University Convocation, the first step in a student's academic journey at UT Dallas, is the official welcome for all incoming freshmen and transfer students. The 2013 University Convocation ceremony is on Sunday, August 25, 2013, at 4:00pm in the Activity Center gymnasium. If you are a faculty member, student leader, or staff member, please gather outside the racquetball courts at 3:30pm to participate in the processional. Incoming freshmen and transfer students will sit in the stands of the Activity Center gymnasium.
The 2013 University Convocation ceremony will formally initiate the "Education and Technology: The Crossroads" theme for the 2013-2014 academic year. The objective of this theme is to challenge students to critically analyze their personal and academic goals, in recognition of the ways that technology has changed the way future leaders will address societal problems. The University Convocation ceremony, required summer TED Talk lectures, Student Life activities and the UNIV 1010 freshman seminar course will promote innovation and emphasize the ever-increasing role of technology in educational and professional environments, as well as our everyday lives. Students will learn how to develop values and skills, such as integrity and communication, both of which have proven to be pillars of success in pre-industrial and technologically advanced societies.
Convocation Featured Videos
Education and Technology: The Crossroads
Incoming freshmen are encouraged to view the videos below before the University Convocation ceremony:
3D Printers in Medicine
Focus: Social Justice
The Art of Asking - Crowd Sourcing
Focus: Finance and Entrepreneurship
My Invention that Made Peace with the Lions
Focus: Ingenuity and Science
Talk Nerdy to Me
A Thousand Times No
Focus: War and Art
Fall 2013 Convocation Keynote Speaker
The keynote speaker for the Fall 2013 University Convocation is Dr. Steven Mintz, executive director of The University of Texas System's Institute for Transformational Learning. A pioneer in the application of new technologies to teaching and research, Steven Mintz came to The University of Texas System from Columbia University, where he was a professor of history and director of the Graduate School of Arts & Sciences Teaching Center.
A former fellow at the Center for Advanced Study in the Behavioral Sciences at Stanford, he has taught at Oberlin College, the University of Houston, Harvard University's Extension School, Pepperdine University, and Universitat-GH-Siegen.
A leading authority on the history of families and children, he is the author and editor of 13 books, including Huck's Raft: A History of American Childhood, which received major prizes from the Association of American Publishers, the Organization of American Historians, and the Texas Institute of Letters. He has also served as president of the Society for the History of Children and Youth, and chaired the Council on Contemporary Families, an organization of leading academics and clinicians committed to improving the public conversation on families and their needs.
A past president of H-Net: Humanities and Social Sciences Online, which serves over 200,000 academics world-wide, he is also the creator of the Digital History website, which is used by 150,000 teachers and students a week. Digital History been named one of the Top 5 sites in U.S. history and been placed on the National Endowment for the Humanities EdSitement list of exemplary online resources in the humanities.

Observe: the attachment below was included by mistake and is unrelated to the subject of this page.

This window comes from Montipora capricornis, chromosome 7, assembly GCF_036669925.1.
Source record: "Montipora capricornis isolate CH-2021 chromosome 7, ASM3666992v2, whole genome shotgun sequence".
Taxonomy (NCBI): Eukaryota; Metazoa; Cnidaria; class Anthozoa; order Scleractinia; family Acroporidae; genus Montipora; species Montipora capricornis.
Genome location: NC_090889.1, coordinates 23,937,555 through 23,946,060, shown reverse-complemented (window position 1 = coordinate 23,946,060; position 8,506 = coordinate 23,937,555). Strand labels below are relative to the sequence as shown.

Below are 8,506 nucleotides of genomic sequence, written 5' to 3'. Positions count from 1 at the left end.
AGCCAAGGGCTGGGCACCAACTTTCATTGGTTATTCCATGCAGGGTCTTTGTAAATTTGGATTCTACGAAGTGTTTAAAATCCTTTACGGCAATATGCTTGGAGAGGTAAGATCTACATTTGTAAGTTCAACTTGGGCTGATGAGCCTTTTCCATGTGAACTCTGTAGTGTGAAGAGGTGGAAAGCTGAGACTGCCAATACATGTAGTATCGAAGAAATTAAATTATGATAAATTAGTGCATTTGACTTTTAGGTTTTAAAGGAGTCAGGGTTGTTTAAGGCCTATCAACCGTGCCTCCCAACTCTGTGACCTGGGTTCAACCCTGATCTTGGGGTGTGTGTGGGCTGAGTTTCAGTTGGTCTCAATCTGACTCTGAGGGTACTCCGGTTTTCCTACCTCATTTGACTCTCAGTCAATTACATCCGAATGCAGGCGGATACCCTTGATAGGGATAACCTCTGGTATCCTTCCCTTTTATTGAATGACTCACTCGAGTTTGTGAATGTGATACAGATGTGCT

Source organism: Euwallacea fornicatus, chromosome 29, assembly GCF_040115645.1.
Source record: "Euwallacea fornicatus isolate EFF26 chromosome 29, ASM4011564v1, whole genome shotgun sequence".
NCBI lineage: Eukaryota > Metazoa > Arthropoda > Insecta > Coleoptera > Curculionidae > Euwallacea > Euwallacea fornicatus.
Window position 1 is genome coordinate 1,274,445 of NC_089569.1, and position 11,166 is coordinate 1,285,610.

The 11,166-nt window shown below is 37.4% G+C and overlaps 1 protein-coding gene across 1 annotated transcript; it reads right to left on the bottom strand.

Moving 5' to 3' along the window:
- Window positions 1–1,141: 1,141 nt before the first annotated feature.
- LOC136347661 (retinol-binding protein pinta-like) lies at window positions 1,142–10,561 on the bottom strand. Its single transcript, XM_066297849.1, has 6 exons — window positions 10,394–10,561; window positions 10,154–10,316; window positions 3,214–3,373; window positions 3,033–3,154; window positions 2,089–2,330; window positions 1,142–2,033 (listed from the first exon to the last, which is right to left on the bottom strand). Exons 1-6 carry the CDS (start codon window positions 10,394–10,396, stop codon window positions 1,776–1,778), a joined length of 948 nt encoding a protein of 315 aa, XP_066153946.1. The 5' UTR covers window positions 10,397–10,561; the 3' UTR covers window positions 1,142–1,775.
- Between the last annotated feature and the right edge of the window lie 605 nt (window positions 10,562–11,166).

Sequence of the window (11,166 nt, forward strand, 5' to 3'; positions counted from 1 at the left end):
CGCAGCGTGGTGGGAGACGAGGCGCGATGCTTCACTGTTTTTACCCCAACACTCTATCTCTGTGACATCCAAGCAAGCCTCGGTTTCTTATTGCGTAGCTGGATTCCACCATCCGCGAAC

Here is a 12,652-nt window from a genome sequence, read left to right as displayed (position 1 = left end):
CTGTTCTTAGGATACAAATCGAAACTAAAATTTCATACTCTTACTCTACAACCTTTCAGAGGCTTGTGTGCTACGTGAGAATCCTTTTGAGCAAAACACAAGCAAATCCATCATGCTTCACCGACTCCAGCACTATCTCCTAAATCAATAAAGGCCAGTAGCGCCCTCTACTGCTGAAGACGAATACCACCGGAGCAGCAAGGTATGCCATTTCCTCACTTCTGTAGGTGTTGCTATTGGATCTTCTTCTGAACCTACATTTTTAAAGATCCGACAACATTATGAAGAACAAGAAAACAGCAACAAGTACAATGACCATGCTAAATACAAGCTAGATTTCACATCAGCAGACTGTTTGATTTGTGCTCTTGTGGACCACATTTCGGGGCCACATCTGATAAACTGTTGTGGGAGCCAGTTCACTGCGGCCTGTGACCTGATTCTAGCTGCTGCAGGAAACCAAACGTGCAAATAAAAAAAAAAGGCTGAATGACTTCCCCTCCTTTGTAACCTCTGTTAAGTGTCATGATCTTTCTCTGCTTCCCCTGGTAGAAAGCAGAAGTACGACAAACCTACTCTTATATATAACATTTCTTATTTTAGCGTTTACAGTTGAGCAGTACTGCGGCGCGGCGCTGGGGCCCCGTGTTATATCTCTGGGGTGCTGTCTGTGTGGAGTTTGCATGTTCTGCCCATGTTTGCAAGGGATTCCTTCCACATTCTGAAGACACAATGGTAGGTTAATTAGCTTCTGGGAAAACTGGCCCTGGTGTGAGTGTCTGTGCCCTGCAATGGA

In addition to playing an active role in the professional development of K-12 teachers and in programs to bring students from historically underrepresented groups into the professoriate, he was recently inducted into the Society of American Historians, whose membership is limited to 250 scholars and professional writers of history chosen on the basis of literary distinction. He has also chaired the Bancroft Prize and Frederick Douglass Book Prize juries, and received over $12 million in external funding, including two National Endowment for the Humanities Challenge Grants. He frequently appears on public radio and in The New York Times, USA Today, and the Washington Post.
Faculty should dress in formal regalia. Incoming students should wear the UT Dallas University Convocation t-shirts that were distributed during the summer orientation sessions. The University Convocation t-shirt serves as the meal ticket for incoming students at the welcome barbecue after the ceremony. Student leaders and staff should dress in seasonally appropriate business casual attire.
Post Convocation Celebration
After University Convocation, faculty, staff, and upperclassmen gather to welcome incoming students to the University community. Students should process out of the Activity Center to the center of the mall for a barbecue sponsored by Student Affairs.
University Convocation RSVP
Faculty, staff, and student leaders should notify the Office of Undergraduate Education regarding their intent to attend using the University Convocation RSVP Form.
- You will use your UT Dallas NetID and Password to access the online University Convocation RSVP Form.
- Click here to access the University Convocation RSVP Form.
- Once you complete the form, select 'Submit' located at the bottom of the page.